Tuesday, May 26, 2020

Geosciences and Geoethics
in times of Covid-19 pandemic

An interview to Silvia Peppoloni (IAPG Secretary General)

At the last online EGU 2020, Silvia Peppoloni was invited to be panellist of the Union Symposium 1 "Best practices for scientific integrity and scientific freedom in an age of pandemics - and beyond". This symposium was co-sponsored by AGI, AGU, AOGS, GSA, GSL, and JpGU.

We interviewed Silvia Peppoloni after the EGU 2020 symposium to get a brief reflection about the role of geosciences and implications for geoethics in these times of Covid-19 pandemic.

Silvia Peppoloni
Question A:
Which was the focus of your presentation at the last EGU 2020 in the Union Symposium 1?

I focused my presentation on what the geoscience community can learn from the Covid-19 pandemic. Many studies attempting correlations between virus incidence and pollution are preliminary and need careful studies. What seems clear, however, is that the growing impact of human activities on bio-geological systems, if not properly controlled in accordance with the transitory ecological balances, produces an increased risk to have pandemics. Even geoscientists have been saying this for several years, but to date other logics and values have governed our interaction with natural systems. Covid-19 is the effect of this non-functional, unhealthy, dangerous interaction for humanity.

Question B:
Which lessons we may learn, as geoscience community and society as a whole, from the Covid-19 pandemic?

The pandemic is teaching, or rather confirming, some reflections that have already emerged for some years in the field of geoethics, which deals with the ethical aspects of managing the interaction between human beings and the Earth system. These reflections are useful precisely to address the effects of global warming and synthesized as follows:

1) At the base of the chain of actions that the society must put in place to solve its problems, there is always the individual. Individual behaviours are fundamental to face global crises too, because the irresponsible behaviour of even a single individual can generate a systemic planetary crisis over time.

2) Personal, inter-personal responsibilities and those towards the community of which each of us is an integral part are fundamental for living in health and safety in a globalized, highly interconnected society.

3) Everyone's responsibility towards the Earth system implies respect for social-ecological systems. Otherwise, the exposure and therefore the risk of all the human communities to phenomena that can jeopardize the current structure of globalized society increases, leading to a systemic collapse.

4) Global anthropic supply chains, which transfer huge flows of energy and matter on the planet, must be redesigned to increase resilience in case of shock and to reduce their ecological impact. This process will be complex and take time to take into account the complexity of social and economic structures. The world cannot change in a short time, but it will change. And it is certain that complexity can only be addressed with multidisciplinary approaches.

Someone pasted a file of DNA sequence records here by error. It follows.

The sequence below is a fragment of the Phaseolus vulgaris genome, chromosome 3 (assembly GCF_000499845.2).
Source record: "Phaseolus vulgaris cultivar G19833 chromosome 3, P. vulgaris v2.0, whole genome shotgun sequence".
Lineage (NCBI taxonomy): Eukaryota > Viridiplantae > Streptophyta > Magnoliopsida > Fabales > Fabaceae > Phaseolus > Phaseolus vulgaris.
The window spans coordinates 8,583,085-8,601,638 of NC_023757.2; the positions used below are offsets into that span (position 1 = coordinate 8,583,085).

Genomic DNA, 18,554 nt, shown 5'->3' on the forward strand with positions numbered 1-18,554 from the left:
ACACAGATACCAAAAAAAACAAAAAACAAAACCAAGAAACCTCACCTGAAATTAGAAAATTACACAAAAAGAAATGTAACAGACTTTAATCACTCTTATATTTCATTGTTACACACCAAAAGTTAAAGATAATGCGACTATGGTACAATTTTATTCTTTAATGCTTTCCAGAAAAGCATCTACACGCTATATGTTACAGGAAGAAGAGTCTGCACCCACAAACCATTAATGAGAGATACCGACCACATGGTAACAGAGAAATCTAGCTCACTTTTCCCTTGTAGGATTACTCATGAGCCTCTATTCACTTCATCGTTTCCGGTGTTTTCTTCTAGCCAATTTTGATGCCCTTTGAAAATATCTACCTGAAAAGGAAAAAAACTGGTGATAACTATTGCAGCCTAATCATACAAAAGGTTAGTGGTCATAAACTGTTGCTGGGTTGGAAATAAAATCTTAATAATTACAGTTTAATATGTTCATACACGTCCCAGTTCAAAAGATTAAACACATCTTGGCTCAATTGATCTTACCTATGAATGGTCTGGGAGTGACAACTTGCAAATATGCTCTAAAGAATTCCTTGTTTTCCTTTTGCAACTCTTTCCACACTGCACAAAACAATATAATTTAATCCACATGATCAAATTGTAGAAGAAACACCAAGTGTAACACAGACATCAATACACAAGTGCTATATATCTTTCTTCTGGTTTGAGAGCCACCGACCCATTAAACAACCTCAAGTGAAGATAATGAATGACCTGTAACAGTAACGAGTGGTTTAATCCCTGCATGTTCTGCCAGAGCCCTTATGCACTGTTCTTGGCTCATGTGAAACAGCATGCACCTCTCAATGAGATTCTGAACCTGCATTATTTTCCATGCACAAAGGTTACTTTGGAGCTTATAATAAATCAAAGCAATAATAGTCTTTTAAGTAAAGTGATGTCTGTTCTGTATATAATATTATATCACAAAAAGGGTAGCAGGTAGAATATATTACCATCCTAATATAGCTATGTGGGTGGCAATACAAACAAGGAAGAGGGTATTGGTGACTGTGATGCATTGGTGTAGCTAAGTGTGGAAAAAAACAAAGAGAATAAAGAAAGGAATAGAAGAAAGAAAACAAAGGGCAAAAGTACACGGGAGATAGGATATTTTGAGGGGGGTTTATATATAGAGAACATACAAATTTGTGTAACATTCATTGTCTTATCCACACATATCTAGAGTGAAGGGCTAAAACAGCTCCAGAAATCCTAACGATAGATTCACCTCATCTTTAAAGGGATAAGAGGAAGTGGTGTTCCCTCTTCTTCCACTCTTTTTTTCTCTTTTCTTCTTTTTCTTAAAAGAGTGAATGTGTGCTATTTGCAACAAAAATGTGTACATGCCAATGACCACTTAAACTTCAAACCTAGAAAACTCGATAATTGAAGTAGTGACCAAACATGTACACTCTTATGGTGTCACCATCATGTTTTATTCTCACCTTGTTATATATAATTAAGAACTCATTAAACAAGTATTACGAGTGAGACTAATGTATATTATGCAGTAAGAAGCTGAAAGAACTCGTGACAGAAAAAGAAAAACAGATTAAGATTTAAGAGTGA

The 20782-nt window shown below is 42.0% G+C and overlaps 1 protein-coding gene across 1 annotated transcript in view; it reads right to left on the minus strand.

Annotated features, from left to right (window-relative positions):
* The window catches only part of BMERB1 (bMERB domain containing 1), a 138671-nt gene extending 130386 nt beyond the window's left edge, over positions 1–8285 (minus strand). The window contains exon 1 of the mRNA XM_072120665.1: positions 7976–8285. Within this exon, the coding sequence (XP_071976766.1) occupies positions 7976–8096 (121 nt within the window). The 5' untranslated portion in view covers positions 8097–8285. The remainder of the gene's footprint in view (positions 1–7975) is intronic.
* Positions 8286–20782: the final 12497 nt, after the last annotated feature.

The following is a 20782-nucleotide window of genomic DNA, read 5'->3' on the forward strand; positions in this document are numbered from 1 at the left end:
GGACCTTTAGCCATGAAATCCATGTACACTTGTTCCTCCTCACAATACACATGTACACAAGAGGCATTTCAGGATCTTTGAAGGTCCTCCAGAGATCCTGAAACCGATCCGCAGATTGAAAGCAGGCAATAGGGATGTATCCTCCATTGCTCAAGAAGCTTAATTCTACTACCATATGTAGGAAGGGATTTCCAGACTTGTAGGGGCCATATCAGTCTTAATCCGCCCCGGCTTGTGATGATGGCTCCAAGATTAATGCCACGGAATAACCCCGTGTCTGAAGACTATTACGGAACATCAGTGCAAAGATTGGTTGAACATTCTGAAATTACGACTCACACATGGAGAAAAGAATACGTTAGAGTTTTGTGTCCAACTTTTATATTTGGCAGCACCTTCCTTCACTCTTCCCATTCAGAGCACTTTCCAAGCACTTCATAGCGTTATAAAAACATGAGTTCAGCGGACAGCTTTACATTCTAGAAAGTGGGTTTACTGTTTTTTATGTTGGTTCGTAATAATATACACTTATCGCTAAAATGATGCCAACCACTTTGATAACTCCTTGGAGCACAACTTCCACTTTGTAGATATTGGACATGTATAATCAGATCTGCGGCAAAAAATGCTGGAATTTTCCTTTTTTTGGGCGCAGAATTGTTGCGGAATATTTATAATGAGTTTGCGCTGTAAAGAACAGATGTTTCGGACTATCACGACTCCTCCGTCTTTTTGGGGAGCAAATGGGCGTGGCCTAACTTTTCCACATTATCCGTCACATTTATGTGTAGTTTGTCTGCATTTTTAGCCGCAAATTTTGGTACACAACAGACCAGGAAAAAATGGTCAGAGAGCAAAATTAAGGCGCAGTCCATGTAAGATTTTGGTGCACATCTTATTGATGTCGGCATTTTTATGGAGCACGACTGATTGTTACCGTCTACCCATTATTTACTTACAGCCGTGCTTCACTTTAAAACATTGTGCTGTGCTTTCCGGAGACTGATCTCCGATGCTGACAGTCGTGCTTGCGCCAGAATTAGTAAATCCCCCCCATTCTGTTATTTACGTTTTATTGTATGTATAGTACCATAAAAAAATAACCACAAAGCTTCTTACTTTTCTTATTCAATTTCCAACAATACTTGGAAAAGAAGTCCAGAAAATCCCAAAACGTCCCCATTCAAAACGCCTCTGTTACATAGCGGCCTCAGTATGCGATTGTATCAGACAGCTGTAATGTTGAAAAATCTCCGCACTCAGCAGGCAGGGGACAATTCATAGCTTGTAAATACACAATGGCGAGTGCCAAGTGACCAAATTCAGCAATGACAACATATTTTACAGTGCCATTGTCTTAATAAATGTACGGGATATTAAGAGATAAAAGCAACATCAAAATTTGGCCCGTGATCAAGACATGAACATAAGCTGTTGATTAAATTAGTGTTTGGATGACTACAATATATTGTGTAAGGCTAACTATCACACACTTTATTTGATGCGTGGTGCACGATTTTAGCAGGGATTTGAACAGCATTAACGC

5) We must create more transparent, authoritative and independent international governance mechanisms in the health and environmental field, which encourage the transfer of knowledge and experience between nations and provide decision-making support to governments. These bodies would aim to facilitate the integration of decisions by each country that impact a globalized human system, rather than initiatives that refer only to local contexts.

6) The modification of the economic, social and political paradigms, required to give a concrete and effective response to global anthropogenic problems, also needs a cultural change in society. This means that investments in school systems must increase, as well as in research systems.

7) Merit and competence are values that must be placed at the centre of a new social compact among citizens. Most people demand reliable and authoritative answers from those who know the problems from a scientific point of view, even if with uncertainty and gaps. Addressing global warming and its local and planetary effects requires expertise, study, professional updating, honest cooperation, fair confrontation, openness to dialogue, and political decisions that are scientifically grounded and carefully weighed through the expert advice of scientists and technicians.

Question C:
Which is the role of geoscientists in the society and their relationships with policy?

Geoscientists are social and political actors. The profound meaning of their activity lies in improving the knowledge we have of the planet for the benefit of humanity. That knowledge shapes the idea we have about the world and its social and ecological relationships. They just have to be careful not to give in to the enticement of considering themselves custodians of certainties. The role of geoscientists in social architecture must be clear: to produce knowledge, communicate what they know about the planet and what are the limits of that knowledge, and develop scenarios that help decision-makers. Geoscientists can provide possible options, but decision-makers have to make the decisions, also taking into account other factors (for example, social and economic factors). Each social and political actor has their role and responsibilities, of which must be fully aware.


Other articles published in the IAPG Blog:

IAPG - International Association for Promoting Geoethics

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